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I don’t know anyone else where I live now who cares about The Oscars. There are a lot of casual movie fans here, and some of the best movie theaters in the country, but the amount of people who are really hardcore movie buffs is pretty small. Every Oscar season I tend to hear the same comments…Hollywood wingnuts patting each other on the back with meaningless awards, who cares?

Well, I do. I love movies, and I love watching the Academy Awards to an almost irrational degree. Now that I live in a part of the country that makes me feel like some kind of freak for being this way, I decided to look at what makes me how I am.

A little of it is the simple fact that I grew up approximately 100 miles from Hollywood. In LA, the Oscars are a BFD. Even being somewhat removed like I was, if you live in or around Los Angeles, show business impacts your life in some way.

It starts first thing the morning of the show, when the morning news tells you what streets around the theater are blocked off for the day, and how those closings will affect traffic. Then you’ll see some footage of the setup going on inside and out. As the red carpet fires up there’s always an overhead shot from a helicopter, showing the line of limos going around the block (I always wondered how all the limo drivers killed the time until the show was over). Afterwards there are reporters at all the after-parties trying to catch celebrities; it’s inescapable.

There’s something else, though, because even a lot of my friends in California didn’t/don’t get into the Oscars like my wife and I do—it’s like Super Bowl Sunday for us. I’ve always had a love not just for movies, but for movie making. The whole process, the business of making movies. In a lottery wet dream, if I won millions of dollars one of the things I would do is start a movie production company and make movies for the rest of my life.

producer_chairGRAY

When I was a kid I always loved playing make believe. I was in a school play as a lawyer in maybe second or third grade, and I loved it. I’m barely able to make eye contact in a one on one conversation, but give me a part to play, let me be a character, and I come out of my shell.

So, to summarize—I love movies. Everything about them. Oscar night is a national holiday in BooksofJobe-istan, so I’m putting out my Oscar thoughts on now because no writing will be getting done after about 10 am on Sunday. I will, however be sending the occasional tweet throughout the day, so if you’re so inclined follow me on Twitter if you don’t already and share my little slice of Hollywood heaven with me.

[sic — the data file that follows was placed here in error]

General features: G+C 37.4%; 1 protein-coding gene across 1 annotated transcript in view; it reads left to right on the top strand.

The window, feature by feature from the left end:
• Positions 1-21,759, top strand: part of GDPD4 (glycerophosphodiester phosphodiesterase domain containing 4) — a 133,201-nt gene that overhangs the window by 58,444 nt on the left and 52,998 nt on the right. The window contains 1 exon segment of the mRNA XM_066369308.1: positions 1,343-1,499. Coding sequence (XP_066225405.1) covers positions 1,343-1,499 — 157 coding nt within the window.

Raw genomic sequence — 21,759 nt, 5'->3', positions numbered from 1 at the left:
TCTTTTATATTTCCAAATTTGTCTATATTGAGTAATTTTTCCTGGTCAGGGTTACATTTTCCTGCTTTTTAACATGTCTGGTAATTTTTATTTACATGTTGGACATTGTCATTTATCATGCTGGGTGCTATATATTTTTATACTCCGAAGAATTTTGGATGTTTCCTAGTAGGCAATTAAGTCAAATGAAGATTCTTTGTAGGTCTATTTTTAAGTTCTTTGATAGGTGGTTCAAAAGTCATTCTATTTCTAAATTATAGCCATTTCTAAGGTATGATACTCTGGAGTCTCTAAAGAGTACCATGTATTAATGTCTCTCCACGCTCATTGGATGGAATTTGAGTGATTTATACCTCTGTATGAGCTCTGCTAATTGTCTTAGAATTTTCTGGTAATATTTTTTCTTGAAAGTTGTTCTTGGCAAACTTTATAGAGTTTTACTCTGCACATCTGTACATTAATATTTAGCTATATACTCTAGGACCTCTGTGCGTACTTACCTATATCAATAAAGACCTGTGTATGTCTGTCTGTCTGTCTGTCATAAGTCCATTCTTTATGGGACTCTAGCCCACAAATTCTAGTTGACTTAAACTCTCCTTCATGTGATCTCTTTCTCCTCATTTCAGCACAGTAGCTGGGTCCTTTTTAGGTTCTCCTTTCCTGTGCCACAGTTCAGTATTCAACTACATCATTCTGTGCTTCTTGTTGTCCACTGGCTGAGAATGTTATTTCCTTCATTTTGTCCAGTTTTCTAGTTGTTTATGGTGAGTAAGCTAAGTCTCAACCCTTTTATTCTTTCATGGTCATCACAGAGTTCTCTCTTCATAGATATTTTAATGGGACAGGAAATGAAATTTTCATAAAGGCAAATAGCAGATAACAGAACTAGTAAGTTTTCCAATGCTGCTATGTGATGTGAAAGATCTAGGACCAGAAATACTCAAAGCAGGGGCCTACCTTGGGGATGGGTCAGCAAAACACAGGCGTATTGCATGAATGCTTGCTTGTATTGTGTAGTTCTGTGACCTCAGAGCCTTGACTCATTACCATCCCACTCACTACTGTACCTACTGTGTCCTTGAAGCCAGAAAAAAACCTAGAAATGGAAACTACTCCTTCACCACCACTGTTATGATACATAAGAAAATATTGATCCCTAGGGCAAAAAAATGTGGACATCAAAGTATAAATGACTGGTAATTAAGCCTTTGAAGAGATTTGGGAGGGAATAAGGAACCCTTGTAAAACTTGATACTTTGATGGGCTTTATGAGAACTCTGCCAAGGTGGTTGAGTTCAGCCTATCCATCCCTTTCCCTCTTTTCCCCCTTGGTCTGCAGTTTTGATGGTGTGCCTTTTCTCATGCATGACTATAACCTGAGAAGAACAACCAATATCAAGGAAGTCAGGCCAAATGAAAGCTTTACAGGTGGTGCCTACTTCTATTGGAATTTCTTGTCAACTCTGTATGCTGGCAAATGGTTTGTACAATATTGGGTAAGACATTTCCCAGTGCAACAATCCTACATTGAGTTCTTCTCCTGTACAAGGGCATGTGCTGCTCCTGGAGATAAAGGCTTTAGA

Alright, on to my thoughts for the show.

As much as I love Ellen, I’m a little underwhelmed about her hosting this year. I’m sure there will be some really funny bits and some laugh out loud jokes, but it just feels a little…safe. I’m sure she’ll do a fine job, but until they find that next Billy Crystal-in-his-prime-level host I wish they’d keep searching and trying out new hosts. Seth MacFarlane was surprisingly good, but not quite right.

As far as the actual Oscar race, this year is anticpated to be rather surprise free (as are my predictions). There are clear favorites in every main category with the exception of Best Picture, which (according to some) is a three-way dead heat. I don’t mind when there are no real surprises in store, what I really enjoy are seeing people who are winning for the first time, especially the ones who you can tell are deeply touched to have won. And not just in the major categories, either. When some guy wins for one of the technical categories, then goes up there and starts choking up saying how it’s for his dad who just passed away recently or something like that? I love that stuff.

So with that, here are my (rather safe) predictions for the major awards on Sunday:

BEST-PICTURE-OSCARS-2014

Best Picture

12 Years a Slave

American Hustle

Captain Phillips

Dallas Buyers Club

Gravity

Her

Nebraska

Philomena

The Wolf of Wall Street